Allying themselves with the plight of fellow Muslims in what is portrayed as a simple situation of oppressor (Israel = Jewish) and oppressed (Palestinian = Muslim) has been sold not as a political and territorial dispute between peoples with differing narratives and historic claims to the same piece of land, but as a religious conflict of direct and personal consequence to the nation’s Muslim citizens. True believers will defend the faith, and that means unequivocally supporting the Palestinians. Israel and Jews present a convenient and unifying enemy in mobilizing domestic political support.
Is Malaysia’s position a legitimate demonstration of opposition to Israeli policies against Palestinians? Or is it a manifestation of antisemitism, conflated with or disguised as a more “palatable” anti-Zionism — opposition to Israel’s existence as a homeland for the Jewish people?
The underpinnings of Malaysian anti-Israel statements and actions are, in fact, antisemitic. Prime Minister Mahathir, who previously served as prime minister from 1981 to 2003, does not deny his longstanding hostility towards Jews and Israel. In fact, the 93-year-old leader proudly repeats and affirms them regularly. No members of his administration or of his political party, officials in the government and opposition parties, or members of Malaysia’s religious or civil society, have criticized or even distanced themselves from his comments.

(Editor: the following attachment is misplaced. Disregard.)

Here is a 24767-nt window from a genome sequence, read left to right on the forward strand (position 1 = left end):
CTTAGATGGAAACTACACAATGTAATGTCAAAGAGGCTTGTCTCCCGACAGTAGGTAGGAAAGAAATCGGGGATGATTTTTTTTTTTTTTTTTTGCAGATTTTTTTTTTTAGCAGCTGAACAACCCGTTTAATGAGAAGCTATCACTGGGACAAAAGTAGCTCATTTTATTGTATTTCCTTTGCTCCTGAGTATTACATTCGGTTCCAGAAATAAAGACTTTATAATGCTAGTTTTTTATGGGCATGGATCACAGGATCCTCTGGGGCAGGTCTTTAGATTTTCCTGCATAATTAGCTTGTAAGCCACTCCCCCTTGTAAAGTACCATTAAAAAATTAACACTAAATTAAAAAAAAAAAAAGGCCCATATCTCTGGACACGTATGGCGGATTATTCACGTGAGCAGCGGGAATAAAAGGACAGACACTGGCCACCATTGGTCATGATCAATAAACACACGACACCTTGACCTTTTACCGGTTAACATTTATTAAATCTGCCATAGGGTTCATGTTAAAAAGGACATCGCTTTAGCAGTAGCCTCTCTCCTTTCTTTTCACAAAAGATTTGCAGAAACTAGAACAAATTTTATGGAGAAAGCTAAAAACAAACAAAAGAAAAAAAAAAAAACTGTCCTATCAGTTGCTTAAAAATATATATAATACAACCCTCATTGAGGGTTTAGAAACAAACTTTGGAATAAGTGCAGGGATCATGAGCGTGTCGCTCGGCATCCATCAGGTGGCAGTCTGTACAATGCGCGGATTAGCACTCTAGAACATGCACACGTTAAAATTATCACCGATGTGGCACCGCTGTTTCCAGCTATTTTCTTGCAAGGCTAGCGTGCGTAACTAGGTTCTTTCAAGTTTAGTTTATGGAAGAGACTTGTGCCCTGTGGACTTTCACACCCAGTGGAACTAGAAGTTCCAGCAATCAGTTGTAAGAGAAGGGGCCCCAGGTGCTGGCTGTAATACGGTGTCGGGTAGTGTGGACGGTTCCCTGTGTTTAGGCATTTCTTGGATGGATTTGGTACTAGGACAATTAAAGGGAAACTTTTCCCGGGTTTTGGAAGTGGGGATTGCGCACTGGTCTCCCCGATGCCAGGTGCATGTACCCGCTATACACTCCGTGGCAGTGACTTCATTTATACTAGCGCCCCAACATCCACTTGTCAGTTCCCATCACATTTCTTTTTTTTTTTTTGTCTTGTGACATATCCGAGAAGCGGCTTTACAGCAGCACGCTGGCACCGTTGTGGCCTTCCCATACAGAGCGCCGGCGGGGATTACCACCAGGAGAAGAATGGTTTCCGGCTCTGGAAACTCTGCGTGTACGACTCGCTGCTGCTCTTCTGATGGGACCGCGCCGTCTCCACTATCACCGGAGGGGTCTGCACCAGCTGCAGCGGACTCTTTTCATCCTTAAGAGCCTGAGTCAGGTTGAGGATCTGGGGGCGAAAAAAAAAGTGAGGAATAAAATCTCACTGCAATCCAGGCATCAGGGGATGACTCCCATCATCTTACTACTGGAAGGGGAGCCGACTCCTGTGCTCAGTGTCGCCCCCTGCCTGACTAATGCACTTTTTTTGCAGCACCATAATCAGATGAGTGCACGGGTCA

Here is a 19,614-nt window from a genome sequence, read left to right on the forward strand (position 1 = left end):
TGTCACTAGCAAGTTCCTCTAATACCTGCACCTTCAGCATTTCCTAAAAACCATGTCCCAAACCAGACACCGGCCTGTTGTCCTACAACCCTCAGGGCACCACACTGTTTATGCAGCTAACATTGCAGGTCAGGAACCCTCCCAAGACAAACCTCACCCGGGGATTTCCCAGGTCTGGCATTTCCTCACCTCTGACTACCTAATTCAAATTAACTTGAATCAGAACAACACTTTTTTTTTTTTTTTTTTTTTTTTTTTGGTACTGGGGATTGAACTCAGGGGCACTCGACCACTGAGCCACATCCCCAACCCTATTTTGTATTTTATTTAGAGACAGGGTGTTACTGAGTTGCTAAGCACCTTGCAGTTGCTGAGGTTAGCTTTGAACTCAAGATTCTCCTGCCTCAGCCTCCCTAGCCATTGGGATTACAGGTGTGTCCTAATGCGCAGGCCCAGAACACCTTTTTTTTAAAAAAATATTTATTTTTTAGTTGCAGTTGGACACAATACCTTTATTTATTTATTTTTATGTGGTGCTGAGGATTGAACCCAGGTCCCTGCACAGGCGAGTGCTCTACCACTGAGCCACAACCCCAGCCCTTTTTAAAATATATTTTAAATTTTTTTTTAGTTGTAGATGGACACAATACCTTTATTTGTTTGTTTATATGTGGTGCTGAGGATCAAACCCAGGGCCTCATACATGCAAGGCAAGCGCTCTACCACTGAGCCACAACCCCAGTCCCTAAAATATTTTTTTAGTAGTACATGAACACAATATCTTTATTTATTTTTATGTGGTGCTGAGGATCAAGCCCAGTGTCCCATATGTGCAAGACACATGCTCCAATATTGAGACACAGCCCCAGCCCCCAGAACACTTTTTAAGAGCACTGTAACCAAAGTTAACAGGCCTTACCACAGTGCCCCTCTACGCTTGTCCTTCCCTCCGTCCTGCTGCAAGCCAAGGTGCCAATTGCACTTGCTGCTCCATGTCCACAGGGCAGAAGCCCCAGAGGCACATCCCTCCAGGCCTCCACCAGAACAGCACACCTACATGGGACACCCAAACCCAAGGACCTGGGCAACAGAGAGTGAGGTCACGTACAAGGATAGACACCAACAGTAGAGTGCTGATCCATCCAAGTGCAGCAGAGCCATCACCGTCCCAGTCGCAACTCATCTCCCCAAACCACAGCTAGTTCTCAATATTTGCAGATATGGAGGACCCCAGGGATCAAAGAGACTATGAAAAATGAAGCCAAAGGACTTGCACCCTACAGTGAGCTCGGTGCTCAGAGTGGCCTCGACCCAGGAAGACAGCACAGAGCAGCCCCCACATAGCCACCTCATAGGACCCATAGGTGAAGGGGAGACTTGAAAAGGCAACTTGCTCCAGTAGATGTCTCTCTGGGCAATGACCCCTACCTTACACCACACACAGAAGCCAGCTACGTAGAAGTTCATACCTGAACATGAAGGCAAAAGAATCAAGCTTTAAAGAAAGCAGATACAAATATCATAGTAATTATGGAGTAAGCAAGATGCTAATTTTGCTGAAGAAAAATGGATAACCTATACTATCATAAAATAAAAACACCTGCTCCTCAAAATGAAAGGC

In his 1970 book, “The Malay Dilemma,” Mahathir wrote that “the Jews are not merely hook-nosed, but understand money instinctively,” a slander he has shamelessly repeated. Relying on these two historic tropes of antisemitism, he also has asserted that “antisemitic is a term invented to prevent people from criticizing the Jews for doing wrong things.”
At the Organization of the Islamic Conference (OIC) summit in Kuala Lumpur in 2003, he declared that, “1.3 billion Muslims cannot be defeated by a few million Jews. … There must be a way. And we can only find a way if we stop to think, to assess our weaknesses and our strength, to plan, to strategize and then to counterattack.” Continuing with a reference to the Holocaust, Mahathir implied that the methods used by the Nazis could serve as an example of what could be done (again) to counter “the Jewish threat.”